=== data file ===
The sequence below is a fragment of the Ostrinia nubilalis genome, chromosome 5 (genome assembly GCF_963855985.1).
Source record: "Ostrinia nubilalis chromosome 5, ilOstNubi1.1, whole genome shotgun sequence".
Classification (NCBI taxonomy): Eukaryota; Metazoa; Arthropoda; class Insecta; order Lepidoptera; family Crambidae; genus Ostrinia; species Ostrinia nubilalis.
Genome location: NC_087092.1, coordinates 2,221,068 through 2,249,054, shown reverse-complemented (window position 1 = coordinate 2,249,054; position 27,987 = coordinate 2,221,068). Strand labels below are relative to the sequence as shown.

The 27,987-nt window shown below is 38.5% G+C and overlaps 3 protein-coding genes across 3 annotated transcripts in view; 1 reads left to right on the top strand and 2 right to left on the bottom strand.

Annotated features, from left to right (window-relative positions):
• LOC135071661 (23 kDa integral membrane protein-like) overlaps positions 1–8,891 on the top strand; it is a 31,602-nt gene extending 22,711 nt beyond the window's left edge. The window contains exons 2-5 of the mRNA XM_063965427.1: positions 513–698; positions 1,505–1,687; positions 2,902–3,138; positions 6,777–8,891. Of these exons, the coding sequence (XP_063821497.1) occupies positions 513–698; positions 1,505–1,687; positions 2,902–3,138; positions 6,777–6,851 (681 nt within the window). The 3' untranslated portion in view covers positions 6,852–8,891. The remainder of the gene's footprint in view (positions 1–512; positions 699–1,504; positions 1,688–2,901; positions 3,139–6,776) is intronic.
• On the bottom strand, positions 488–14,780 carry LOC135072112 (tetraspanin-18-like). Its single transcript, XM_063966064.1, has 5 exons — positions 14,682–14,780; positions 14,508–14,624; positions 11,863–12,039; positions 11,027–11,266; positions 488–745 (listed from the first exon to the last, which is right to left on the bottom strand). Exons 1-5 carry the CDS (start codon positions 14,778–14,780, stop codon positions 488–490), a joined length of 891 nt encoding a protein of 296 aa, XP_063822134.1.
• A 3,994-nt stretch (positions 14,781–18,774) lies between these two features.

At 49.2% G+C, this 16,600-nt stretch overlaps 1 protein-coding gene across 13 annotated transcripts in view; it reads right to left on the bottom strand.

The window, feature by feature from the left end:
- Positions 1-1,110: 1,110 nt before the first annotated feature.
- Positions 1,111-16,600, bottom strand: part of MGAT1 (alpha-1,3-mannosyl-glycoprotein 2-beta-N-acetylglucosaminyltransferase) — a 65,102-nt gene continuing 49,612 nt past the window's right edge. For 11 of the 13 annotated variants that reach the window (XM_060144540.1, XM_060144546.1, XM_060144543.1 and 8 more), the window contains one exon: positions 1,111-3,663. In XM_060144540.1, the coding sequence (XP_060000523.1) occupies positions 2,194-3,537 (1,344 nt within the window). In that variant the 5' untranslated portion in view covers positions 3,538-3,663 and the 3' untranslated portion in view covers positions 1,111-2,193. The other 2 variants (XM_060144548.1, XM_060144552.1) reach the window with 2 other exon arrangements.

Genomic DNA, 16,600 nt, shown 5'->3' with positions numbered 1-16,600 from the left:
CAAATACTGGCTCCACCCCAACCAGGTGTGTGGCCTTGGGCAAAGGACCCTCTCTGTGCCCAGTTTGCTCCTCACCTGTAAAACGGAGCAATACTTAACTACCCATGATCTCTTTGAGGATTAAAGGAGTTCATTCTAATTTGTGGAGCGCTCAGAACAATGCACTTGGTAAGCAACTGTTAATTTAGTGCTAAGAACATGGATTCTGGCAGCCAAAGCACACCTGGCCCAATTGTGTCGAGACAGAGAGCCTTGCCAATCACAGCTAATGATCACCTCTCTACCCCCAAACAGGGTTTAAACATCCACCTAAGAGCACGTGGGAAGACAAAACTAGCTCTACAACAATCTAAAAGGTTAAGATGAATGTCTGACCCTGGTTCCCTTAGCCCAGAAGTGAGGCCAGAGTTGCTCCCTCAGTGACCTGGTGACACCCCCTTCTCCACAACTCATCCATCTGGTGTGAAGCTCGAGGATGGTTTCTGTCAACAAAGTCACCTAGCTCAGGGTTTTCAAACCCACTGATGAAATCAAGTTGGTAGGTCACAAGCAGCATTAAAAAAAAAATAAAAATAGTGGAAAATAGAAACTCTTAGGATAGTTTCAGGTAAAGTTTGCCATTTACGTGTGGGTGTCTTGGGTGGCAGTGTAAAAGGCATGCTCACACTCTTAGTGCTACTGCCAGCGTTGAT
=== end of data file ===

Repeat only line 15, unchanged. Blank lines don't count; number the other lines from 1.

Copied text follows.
CAAATACTGGCTCCACCCCAACCAGGTGTGTGGCCTTGGGCAAAGGACCCTCTCTGTGCCCAGTTTGCTCCTCACCTGTAAAACGGAGCAATACTTAACTACCCATGATCTCTTTGAGGATTAAAGGAGTTCATTCTAATTTGTGGAGCGCTCAGAACAATGCACTTGGTAAGCAACTGTTAATTTAGTGCTAAGAACATGGATTCTGGCAGCCAAAGCACACCTGGCCCAATTGTGTCGAGACAGAGAGCCTTGCCAATCACAGCTAATGATCACCTCTCTACCCCCAAACAGGGTTTAAACATCCACCTAAGAGCACGTGGGAAGACAAAACTAGCTCTACAACAATCTAAAAGGTTAAGATGAATGTCTGACCCTGGTTCCCTTAGCCCAGAAGTGAGGCCAGAGTTGCTCCCTCAGTGACCTGGTGACACCCCCTTCTCCACAACTCATCCATCTGGTGTGAAGCTCGAGGATGGTTTCTGTCAACAAAGTCACCTAGCTCAGGGTTTTCAAACCCACTGATGAAATCAAGTTGGTAGGTCACAAGCAGCATTAAAAAAAAAATAAAAATAGTGGAAAATAGAAACTCTTAGGATAGTTTCAGGTAAAGTTTGCCATTTACGTGTGGGTGTCTTGGGTGGCAGTGTAAAAGGCATGCTCACACTCTTAGTGCTACTGCCAGCGTTGAT